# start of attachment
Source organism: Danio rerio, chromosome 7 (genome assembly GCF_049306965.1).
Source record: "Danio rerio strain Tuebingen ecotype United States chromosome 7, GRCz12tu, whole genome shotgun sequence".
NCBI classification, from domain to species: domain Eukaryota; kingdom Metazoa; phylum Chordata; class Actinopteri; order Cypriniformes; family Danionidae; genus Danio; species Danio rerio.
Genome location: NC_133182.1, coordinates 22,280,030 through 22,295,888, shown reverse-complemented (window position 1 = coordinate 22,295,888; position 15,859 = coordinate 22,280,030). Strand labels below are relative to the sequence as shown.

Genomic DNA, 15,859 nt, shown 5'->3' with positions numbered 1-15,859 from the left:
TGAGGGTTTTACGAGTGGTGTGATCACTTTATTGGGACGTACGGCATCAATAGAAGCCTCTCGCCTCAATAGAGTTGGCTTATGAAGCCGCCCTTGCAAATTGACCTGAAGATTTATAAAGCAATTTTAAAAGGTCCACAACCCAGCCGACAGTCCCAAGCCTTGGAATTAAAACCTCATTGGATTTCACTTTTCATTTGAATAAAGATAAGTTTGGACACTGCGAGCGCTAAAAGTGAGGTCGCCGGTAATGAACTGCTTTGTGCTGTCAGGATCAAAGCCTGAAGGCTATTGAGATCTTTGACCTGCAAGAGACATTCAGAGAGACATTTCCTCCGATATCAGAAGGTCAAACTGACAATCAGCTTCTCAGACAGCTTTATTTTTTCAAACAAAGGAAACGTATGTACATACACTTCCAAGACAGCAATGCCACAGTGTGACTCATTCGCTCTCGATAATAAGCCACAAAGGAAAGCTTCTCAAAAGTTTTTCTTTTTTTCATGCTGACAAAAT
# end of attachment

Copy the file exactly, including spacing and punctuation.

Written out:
Source organism: Danio rerio, chromosome 7 (genome assembly GCF_049306965.1).
Source record: "Danio rerio strain Tuebingen ecotype United States chromosome 7, GRCz12tu, whole genome shotgun sequence".
NCBI classification, from domain to species: domain Eukaryota; kingdom Metazoa; phylum Chordata; class Actinopteri; order Cypriniformes; family Danionidae; genus Danio; species Danio rerio.
Genome location: NC_133182.1, coordinates 22,280,030 through 22,295,888, shown reverse-complemented (window position 1 = coordinate 22,295,888; position 15,859 = coordinate 22,280,030). Strand labels below are relative to the sequence as shown.

Genomic DNA, 15,859 nt, shown 5'->3' with positions numbered 1-15,859 from the left:
TGAGGGTTTTACGAGTGGTGTGATCACTTTATTGGGACGTACGGCATCAATAGAAGCCTCTCGCCTCAATAGAGTTGGCTTATGAAGCCGCCCTTGCAAATTGACCTGAAGATTTATAAAGCAATTTTAAAAGGTCCACAACCCAGCCGACAGTCCCAAGCCTTGGAATTAAAACCTCATTGGATTTCACTTTTCATTTGAATAAAGATAAGTTTGGACACTGCGAGCGCTAAAAGTGAGGTCGCCGGTAATGAACTGCTTTGTGCTGTCAGGATCAAAGCCTGAAGGCTATTGAGATCTTTGACCTGCAAGAGACATTCAGAGAGACATTTCCTCCGATATCAGAAGGTCAAACTGACAATCAGCTTCTCAGACAGCTTTATTTTTTCAAACAAAGGAAACGTATGTACATACACTTCCAAGACAGCAATGCCACAGTGTGACTCATTCGCTCTCGATAATAAGCCACAAAGGAAAGCTTCTCAAAAGTTTTTCTTTTTTTCATGCTGACAAAAT